Work is set to restart at Plaza 1821, Peel and Regenda’s £21m residential development at Liverpool Waters, with Vermont to take over the project from collapsed contractor Forrest.
Construction ground to a halt on the Hodder + Partners-designed project in November last year after one of the job’s main subcontractors, concrete frame company Heyrod, walked off site following a pay dispute with Forrest.
Forrest subsequently entered administration in December last year after failing to reach a refinancing deal, having been hit with losses on a number of problem jobs. It is understood Forrest was the lowest-priced bidder on Plaza 1821.
Vermont is due to restart the project at the end of this month and will be looking to complete the 15-storey, 105-apartment scheme in 2020.
Neil Baumber, director of development at Peel L&P said: “We are pleased to begin 2019 with a positive update for the Plaza 1821 development.
“Vermont Construction are a Liverpool-based contractor with a wealth of experience in developing high-rise residential apartment buildings, so we look forward to seeing progress onsite to further complement the extensive and exciting redevelopment work being undertaken at Liverpool Waters, Princes Dock.”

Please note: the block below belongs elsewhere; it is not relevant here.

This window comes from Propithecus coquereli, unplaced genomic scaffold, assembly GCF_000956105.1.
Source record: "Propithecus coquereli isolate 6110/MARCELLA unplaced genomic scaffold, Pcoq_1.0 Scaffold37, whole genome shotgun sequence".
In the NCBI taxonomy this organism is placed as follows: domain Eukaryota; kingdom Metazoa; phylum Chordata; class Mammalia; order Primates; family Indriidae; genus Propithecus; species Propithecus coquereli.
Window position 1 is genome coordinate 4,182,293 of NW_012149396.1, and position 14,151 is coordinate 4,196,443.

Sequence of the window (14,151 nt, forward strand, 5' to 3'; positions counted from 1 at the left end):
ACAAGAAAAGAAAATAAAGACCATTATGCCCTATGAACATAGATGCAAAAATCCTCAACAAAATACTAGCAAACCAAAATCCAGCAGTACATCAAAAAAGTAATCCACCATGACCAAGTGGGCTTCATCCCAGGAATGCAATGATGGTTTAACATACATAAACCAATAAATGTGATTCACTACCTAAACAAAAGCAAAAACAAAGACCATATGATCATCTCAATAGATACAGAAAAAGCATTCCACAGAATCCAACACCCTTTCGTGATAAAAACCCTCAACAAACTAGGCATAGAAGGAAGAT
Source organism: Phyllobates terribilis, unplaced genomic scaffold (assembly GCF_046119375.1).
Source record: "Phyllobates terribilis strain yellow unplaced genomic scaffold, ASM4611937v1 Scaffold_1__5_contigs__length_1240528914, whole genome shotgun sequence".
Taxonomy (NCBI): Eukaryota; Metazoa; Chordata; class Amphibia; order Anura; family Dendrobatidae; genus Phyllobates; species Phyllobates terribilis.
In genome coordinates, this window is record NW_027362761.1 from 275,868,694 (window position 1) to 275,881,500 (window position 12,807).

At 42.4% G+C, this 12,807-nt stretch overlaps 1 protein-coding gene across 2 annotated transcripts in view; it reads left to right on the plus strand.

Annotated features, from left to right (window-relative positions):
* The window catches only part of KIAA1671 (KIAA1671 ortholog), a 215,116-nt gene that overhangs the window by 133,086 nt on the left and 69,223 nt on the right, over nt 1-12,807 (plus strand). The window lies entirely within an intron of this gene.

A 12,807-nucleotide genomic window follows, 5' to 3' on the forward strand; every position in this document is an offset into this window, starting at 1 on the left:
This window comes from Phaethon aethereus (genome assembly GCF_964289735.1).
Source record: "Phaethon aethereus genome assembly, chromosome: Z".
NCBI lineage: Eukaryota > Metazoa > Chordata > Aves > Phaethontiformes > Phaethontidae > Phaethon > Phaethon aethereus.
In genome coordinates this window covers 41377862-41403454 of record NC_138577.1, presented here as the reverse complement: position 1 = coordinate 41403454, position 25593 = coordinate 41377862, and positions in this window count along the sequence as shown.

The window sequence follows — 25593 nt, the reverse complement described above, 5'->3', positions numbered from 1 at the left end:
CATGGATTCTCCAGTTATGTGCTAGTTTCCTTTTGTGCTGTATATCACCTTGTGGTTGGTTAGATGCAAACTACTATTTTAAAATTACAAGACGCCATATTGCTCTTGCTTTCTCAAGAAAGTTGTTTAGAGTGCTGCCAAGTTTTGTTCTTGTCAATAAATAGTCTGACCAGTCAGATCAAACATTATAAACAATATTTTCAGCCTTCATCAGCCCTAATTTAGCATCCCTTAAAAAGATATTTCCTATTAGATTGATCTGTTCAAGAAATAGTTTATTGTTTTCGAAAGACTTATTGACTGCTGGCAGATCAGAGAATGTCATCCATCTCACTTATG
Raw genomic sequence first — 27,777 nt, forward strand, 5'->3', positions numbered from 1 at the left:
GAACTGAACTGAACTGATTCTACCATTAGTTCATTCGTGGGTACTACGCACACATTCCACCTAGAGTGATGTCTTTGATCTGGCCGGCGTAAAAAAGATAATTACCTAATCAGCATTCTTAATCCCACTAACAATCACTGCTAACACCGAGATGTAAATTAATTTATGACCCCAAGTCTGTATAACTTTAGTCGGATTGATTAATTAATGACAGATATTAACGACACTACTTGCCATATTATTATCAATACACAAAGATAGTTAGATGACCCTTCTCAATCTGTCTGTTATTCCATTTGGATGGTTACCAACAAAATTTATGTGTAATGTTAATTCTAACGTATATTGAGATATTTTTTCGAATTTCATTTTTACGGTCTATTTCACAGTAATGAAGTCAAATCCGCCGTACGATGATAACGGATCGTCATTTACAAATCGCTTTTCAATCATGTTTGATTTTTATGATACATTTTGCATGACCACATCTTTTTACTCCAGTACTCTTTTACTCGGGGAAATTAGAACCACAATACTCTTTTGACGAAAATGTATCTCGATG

The job is the second that Vermont has taken on from Forrest in Liverpool, having replaced the Bolton-based contractor on Elliot Group’s £100m Aura scheme prior to Forrest’s collapse.
Work also stopped at another of Forrest’s jobs in the city, The Eight Building in Liverpool’s Ropewalks. The contractor was picked in April last year to deliver the Tim Groom Architects-designed project, which features 120 apartments.
The Bolton-based contractor entered administration in December, and earlier this month was revealed to owe £28m to its creditors. Heyrod, its concrete frame subcontractor on Plaza 1821, is owed nearly £550,000.
Three problem jobs – Citu NQ in Manchester’s Northern Quarter, and X1 The Gateway and X1 The Plaza – were the root of the company’s financial woes, and the group struggled to recover after admitting it had made “a series of incorrect pre-construction estimates” on some of its projects.
The company had previously reported a pre-tax profit of £3.6m in 2015 but this was revised heavily downwards to a pre-tax loss of £19.2m. This was followed by a £6.8m loss for the year to 29 February 2016. Following this, the Greater Manchester Combined Authority agreed to step in with a £2m finance package to keep the contractor afloat.
After its administration, the GMCA is likely to lose out on the majority of its £2m loan.